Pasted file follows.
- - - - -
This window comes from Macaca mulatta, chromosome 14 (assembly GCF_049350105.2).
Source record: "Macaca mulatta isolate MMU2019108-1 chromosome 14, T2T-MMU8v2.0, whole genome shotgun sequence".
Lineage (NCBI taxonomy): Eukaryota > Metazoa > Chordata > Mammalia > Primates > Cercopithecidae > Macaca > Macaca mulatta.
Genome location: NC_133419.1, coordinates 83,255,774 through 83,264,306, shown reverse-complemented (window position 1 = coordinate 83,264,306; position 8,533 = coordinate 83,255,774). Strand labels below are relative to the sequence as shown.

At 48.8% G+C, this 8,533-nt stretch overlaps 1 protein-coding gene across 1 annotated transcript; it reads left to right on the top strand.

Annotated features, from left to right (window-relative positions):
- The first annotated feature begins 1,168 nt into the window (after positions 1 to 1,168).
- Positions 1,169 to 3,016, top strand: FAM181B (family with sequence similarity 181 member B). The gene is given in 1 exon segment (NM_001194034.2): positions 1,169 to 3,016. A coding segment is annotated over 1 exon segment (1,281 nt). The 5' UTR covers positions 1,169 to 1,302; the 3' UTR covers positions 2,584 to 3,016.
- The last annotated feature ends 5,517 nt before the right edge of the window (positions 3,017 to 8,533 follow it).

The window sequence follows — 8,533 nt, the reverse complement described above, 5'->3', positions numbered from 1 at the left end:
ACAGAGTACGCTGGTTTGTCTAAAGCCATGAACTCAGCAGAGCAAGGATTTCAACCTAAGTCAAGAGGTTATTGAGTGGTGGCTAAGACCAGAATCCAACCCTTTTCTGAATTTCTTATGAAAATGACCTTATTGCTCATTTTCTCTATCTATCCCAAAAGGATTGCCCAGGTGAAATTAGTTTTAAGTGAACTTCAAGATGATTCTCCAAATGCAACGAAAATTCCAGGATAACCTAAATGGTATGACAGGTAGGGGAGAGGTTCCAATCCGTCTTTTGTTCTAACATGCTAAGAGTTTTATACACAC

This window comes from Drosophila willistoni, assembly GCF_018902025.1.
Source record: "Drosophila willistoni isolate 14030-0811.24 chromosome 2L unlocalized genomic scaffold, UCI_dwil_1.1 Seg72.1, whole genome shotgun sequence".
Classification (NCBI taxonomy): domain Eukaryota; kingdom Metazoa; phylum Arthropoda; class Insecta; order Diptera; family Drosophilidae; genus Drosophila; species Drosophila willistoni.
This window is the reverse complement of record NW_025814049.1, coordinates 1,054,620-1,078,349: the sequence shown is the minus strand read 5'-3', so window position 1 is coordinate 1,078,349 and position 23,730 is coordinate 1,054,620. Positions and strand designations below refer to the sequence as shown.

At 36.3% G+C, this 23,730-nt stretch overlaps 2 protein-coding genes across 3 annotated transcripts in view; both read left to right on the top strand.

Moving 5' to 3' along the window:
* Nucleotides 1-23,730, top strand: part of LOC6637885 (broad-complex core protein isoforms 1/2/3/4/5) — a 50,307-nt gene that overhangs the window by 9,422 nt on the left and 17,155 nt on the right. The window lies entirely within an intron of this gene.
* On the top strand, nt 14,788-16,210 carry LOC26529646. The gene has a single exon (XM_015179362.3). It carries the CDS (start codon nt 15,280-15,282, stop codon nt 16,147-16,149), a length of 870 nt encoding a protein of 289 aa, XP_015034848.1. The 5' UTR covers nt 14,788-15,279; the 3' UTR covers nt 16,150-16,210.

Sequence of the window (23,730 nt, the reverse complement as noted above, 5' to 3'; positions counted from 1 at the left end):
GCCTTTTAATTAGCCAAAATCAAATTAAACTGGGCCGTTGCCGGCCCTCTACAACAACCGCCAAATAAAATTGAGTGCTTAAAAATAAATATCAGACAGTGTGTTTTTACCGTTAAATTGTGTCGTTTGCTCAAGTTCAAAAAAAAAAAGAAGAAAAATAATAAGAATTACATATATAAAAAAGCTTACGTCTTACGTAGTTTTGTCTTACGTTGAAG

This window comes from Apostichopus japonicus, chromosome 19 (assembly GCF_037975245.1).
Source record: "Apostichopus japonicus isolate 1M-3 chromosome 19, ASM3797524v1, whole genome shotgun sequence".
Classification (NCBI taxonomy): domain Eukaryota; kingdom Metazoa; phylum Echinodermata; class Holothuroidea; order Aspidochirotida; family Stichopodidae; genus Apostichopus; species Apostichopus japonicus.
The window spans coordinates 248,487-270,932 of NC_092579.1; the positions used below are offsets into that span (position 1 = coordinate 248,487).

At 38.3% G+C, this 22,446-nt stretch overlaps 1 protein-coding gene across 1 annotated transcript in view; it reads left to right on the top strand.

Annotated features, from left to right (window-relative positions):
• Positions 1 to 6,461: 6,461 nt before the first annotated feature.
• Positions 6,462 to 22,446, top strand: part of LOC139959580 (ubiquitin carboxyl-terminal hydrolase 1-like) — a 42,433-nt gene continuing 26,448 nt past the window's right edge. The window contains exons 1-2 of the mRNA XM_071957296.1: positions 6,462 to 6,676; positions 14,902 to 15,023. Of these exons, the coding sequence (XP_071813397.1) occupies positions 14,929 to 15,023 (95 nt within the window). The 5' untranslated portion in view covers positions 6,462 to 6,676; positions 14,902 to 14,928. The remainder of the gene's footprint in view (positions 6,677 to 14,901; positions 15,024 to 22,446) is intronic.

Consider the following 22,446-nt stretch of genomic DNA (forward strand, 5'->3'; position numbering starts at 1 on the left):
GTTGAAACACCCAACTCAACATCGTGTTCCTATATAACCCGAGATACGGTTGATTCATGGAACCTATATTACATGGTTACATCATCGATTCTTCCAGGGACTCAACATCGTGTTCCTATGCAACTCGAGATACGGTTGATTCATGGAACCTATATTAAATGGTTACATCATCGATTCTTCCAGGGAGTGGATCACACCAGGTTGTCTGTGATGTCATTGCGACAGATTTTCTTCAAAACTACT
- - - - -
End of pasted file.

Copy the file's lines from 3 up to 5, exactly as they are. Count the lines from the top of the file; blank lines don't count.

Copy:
Lineage (NCBI taxonomy): Eukaryota > Metazoa > Chordata > Mammalia > Primates > Cercopithecidae > Macaca > Macaca mulatta.
Genome location: NC_133419.1, coordinates 83,255,774 through 83,264,306, shown reverse-complemented (window position 1 = coordinate 83,264,306; position 8,533 = coordinate 83,255,774). Strand labels below are relative to the sequence as shown.

At 48.8% G+C, this 8,533-nt stretch overlaps 1 protein-coding gene across 1 annotated transcript; it reads left to right on the top strand.